Whilst in Dubai, Sydney FC announced that it had agreed to terms with former Manchester United player Dwight Yorke as the club's "marquee player"– one paid outside of the $1.5million salary cap— for two seasons. Sydney FC's first competitive match was against Queensland Roar at Central Coast Stadium in Gosford as part of an Australian qualifying tournament to enter the 2005 Oceania Club Championship. After winning the match 3–0, Sydney went on to defeat Perth Glory and the Central Coast Mariners to qualify for the Oceania Club Championship, to be held in Tahiti. Despite an early scare against New Zealand club Auckland City FC, Sydney FC won all of its matches in the competition and qualified for the 2005 FIFA Club World Championship in Japan; the start of the 2005 A-League Pre-Season Challenge Cup marked Sydney FC's first match at Allianz Stadium, as well as Dwight Yorke's first appearance for the club. Yorke scored the first goal of Sydney FC's 3–1 win which stretched its unbeaten run to 9 competitive matches.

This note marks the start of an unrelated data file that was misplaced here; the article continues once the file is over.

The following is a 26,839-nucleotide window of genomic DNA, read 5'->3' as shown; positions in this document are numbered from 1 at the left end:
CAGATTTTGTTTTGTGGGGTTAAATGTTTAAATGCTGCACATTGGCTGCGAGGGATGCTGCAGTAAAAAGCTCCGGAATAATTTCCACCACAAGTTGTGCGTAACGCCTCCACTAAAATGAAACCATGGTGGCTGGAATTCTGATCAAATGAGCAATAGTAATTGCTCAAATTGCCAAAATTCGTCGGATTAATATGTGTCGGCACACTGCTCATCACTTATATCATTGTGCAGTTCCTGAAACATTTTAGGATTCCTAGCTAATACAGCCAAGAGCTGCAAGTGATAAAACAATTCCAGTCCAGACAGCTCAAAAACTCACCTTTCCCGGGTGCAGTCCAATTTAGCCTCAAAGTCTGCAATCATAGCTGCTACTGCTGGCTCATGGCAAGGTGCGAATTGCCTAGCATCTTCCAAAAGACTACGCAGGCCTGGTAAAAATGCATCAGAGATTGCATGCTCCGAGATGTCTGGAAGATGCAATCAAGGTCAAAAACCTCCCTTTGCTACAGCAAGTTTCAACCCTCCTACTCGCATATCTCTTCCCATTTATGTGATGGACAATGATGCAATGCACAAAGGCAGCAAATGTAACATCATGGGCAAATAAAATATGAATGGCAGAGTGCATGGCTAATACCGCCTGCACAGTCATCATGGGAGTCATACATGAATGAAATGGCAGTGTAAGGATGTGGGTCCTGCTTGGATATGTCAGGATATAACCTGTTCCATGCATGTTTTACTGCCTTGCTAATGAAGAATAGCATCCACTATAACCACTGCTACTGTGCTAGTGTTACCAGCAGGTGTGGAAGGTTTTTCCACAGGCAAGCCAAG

Upon reaching the semi-finals, Sydney's unbeaten run ended at 11 with Perth Glory midfielder Nick Ward scoring in injury time to inflict the new club's first loss. Sydney FC's first season was a success. Finishing second on the ladder behind Adelaide United they went on to defeat Central Coast Mariners 1–0 in the 2006 A-League Grand Final with Steve Corica scoring in the second half of the game. However, the club's success wouldn't last long, with German manager Pierre Littbarski leaving the club due to being forced to accept a lower pay cheque and inaugural marquee player Dwight Yorke being signed by Premier League club Sunderland. Former English international Terry Butcher was signed as Sydney FC's new coach for 2006–07; however it was regarded as an overall failure, with Sydney playing poor football despite the signing of Alex Brosque and Benito Carbone as a Guest player. Sydney had 3 points deducted during the season, after it was found that they had breached the Salary cap, involving player David Zdrillic.